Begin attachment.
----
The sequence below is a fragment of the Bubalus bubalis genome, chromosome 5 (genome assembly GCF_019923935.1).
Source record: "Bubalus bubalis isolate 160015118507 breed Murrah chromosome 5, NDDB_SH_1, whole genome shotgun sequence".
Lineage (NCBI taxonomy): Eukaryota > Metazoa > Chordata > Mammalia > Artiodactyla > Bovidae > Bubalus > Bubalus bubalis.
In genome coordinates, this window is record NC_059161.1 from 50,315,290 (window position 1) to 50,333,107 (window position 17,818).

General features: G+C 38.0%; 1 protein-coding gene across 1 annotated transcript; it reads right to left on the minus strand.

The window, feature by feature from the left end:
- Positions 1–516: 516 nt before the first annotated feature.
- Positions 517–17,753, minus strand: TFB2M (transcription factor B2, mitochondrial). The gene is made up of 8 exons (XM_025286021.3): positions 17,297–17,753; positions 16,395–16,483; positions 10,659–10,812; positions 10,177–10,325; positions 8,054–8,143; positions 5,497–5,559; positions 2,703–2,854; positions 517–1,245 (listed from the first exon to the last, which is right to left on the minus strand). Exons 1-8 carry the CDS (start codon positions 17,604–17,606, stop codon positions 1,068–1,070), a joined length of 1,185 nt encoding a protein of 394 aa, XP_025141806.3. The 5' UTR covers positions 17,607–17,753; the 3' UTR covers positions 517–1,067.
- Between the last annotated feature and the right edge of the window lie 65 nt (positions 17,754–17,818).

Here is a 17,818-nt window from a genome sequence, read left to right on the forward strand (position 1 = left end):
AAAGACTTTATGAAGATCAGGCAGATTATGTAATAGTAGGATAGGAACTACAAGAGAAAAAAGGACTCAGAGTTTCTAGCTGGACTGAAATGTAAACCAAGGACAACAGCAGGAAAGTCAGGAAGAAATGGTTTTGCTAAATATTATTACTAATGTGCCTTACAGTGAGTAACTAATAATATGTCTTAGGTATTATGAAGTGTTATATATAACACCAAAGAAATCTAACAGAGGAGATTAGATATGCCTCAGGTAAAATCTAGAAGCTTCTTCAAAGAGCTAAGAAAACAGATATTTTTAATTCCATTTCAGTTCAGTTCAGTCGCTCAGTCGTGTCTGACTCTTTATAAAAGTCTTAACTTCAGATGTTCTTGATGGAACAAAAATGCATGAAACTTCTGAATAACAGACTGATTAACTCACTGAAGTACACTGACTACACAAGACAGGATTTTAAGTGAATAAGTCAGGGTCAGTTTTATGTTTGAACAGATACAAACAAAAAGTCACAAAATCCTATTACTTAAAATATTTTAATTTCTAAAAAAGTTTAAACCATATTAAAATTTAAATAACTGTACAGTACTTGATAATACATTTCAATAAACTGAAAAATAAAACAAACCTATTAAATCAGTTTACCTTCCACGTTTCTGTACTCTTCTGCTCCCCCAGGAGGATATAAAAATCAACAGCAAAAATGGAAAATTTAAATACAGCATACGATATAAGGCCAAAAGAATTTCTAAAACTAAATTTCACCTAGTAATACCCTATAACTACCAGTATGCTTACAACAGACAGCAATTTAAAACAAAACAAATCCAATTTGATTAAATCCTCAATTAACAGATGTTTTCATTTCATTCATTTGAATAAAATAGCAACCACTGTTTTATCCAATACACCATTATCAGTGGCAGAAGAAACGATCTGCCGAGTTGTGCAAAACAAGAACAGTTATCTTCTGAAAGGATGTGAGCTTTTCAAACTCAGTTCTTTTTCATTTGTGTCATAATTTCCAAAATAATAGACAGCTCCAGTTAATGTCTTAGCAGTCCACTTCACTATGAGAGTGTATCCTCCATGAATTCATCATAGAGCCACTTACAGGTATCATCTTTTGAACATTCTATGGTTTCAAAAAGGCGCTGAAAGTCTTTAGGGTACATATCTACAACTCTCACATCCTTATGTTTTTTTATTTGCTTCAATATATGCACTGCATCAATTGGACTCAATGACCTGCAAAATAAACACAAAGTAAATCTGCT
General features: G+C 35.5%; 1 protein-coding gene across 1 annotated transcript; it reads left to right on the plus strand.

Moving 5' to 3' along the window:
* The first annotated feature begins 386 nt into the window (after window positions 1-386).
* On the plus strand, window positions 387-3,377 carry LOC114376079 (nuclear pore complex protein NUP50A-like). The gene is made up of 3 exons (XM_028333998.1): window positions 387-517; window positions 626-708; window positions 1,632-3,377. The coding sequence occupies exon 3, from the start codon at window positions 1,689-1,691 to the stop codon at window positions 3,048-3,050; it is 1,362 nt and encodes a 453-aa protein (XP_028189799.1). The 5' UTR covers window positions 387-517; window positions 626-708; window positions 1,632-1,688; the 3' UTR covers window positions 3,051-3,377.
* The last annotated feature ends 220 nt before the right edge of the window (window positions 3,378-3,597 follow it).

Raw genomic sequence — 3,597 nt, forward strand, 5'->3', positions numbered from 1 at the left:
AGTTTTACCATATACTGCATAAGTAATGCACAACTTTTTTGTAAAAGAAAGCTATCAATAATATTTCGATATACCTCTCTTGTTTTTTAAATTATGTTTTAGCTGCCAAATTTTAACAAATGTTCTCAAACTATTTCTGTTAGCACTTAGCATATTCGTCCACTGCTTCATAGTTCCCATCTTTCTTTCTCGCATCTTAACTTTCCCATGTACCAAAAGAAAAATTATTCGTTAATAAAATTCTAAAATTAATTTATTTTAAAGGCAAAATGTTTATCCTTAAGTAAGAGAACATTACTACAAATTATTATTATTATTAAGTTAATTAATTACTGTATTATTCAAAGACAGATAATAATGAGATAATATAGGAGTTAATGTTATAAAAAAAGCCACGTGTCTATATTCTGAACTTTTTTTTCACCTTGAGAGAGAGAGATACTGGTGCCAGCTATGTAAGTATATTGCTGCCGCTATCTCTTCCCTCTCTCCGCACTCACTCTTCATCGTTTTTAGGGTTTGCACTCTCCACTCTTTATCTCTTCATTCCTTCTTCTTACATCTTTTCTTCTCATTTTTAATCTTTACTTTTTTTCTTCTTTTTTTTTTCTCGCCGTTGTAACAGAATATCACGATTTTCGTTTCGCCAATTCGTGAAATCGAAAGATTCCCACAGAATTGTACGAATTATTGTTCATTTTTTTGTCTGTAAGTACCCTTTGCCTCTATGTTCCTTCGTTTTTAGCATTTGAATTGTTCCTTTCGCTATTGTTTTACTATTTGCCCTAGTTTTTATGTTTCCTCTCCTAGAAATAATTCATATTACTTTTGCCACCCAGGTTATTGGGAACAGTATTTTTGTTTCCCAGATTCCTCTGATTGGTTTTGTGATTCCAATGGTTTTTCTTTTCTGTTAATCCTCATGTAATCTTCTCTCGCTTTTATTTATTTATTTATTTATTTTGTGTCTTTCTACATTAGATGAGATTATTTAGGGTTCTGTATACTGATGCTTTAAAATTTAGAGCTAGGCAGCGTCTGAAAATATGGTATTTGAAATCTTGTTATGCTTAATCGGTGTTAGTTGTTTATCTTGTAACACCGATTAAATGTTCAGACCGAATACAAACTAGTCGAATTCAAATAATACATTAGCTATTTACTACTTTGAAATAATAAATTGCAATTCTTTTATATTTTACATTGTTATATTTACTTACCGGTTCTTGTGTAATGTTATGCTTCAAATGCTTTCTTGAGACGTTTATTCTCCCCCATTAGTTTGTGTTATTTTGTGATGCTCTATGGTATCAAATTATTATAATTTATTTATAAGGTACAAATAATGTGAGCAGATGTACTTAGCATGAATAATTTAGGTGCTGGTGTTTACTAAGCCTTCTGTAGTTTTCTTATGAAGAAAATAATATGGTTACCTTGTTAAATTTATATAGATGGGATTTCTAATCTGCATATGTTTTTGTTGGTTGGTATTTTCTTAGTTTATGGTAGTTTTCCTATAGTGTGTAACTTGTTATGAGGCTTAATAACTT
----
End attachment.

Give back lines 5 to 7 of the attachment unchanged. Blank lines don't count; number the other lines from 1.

General features: G+C 38.0%; 1 protein-coding gene across 1 annotated transcript; it reads right to left on the minus strand.

The window, feature by feature from the left end:
- Positions 1–516: 516 nt before the first annotated feature.